The family of Kate Peyton, a BBC journalist who was murdered in Somalia, have accused the corporation of forcing a last-minute delay of the inquest into her death.
Lawyers acting for the BBC failed yesterday at a private hearing before the Greater Suffolk coroner, Dr Peter Dean, to restrict the scope of the inquest, which the family called an attempt to prevent the scrutiny of the organisation's procedures and actions in the run-up to the killing. The BBC did, however, obtain an adjournment of the hearing to study witness statements.
Ms Peyton, a news producer, was killed in February 2005 outside her hotel in Mogadishu by a gunman believed to be a member of an Islamist militia. She had flown to the Somali capital from Johannesburg at short notice at a time of heightened violence.
The full inquest into her death was due to start at Bury St Edmunds next week, during which her family and her fiancé, Roger Koy, were due, they said in a statement, to "recognise from the BBC that the circumstances in which she was sent into the war zone were far from ideal".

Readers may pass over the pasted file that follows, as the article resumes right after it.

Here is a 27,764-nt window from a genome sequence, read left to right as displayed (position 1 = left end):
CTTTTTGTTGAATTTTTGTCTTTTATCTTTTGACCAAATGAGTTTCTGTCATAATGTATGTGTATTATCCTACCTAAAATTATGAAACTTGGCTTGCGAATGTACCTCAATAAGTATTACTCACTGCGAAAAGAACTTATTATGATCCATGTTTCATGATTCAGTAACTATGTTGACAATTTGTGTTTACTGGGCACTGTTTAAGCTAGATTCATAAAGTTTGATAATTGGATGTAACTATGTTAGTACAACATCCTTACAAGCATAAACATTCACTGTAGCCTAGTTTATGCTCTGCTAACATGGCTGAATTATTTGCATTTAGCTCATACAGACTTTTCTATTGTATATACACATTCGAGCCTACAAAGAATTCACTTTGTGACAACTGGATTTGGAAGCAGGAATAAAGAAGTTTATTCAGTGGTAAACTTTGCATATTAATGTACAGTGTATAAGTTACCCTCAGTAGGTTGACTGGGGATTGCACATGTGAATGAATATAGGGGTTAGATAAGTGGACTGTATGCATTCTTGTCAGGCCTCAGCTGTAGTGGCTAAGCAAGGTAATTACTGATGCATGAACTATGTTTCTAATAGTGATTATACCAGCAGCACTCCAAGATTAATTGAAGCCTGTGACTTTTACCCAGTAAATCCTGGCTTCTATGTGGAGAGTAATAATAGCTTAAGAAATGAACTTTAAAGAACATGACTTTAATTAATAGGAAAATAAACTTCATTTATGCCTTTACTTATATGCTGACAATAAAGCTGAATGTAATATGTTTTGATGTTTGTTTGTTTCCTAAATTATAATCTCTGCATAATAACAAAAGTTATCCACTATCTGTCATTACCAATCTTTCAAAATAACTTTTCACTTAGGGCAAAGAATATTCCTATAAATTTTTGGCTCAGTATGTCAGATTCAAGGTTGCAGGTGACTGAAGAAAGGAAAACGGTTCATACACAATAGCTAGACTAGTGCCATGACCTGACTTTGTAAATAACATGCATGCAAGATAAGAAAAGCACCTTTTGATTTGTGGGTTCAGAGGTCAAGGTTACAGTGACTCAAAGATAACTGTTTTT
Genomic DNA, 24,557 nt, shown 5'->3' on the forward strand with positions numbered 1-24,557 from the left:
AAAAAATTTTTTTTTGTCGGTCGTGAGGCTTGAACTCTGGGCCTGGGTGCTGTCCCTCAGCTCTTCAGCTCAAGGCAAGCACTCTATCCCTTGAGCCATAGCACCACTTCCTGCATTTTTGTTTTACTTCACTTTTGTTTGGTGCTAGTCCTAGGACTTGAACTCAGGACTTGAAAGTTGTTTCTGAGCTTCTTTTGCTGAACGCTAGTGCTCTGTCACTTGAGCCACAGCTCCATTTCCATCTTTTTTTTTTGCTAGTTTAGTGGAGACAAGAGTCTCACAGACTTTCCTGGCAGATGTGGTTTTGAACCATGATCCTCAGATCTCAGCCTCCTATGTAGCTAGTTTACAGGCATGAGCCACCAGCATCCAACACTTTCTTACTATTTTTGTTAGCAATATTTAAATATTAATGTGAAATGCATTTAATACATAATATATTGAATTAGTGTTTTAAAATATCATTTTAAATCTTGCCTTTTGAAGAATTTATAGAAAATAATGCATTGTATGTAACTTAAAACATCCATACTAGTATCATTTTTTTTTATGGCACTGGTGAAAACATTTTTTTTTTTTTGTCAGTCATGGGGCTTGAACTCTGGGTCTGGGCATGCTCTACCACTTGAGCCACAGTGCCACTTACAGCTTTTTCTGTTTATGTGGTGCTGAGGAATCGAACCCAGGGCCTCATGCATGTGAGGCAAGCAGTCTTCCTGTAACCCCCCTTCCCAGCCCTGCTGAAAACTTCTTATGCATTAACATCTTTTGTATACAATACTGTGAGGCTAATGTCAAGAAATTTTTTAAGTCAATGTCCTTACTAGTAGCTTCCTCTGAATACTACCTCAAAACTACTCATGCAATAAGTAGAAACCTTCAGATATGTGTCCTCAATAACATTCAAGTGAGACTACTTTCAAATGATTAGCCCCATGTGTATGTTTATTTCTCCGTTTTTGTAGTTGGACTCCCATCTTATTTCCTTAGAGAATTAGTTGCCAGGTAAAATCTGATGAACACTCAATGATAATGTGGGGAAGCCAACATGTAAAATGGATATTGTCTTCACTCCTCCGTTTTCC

Ms Peyton's family continued: "The BBC sought to prevent scrutiny of the risk assessment provided just prior to Kate's departure and of whether Kate was under pressure to go to Mogadishu."
According to friends of Ms Peyton, the BBC's Somali service had not idea that Ms Peyton was arriving in Mogadishu. Ms Peyton's brother, Charles, said: "It has surprised us all that ... the BBC continues to find issues we have consistently raised for more than three years so difficult to process. More money and time is, of course, being wasted by this delay."
A BBC spokeswoman said: "The inquest has been adjourned for legal reasons and we have nothing further to say."Reuse content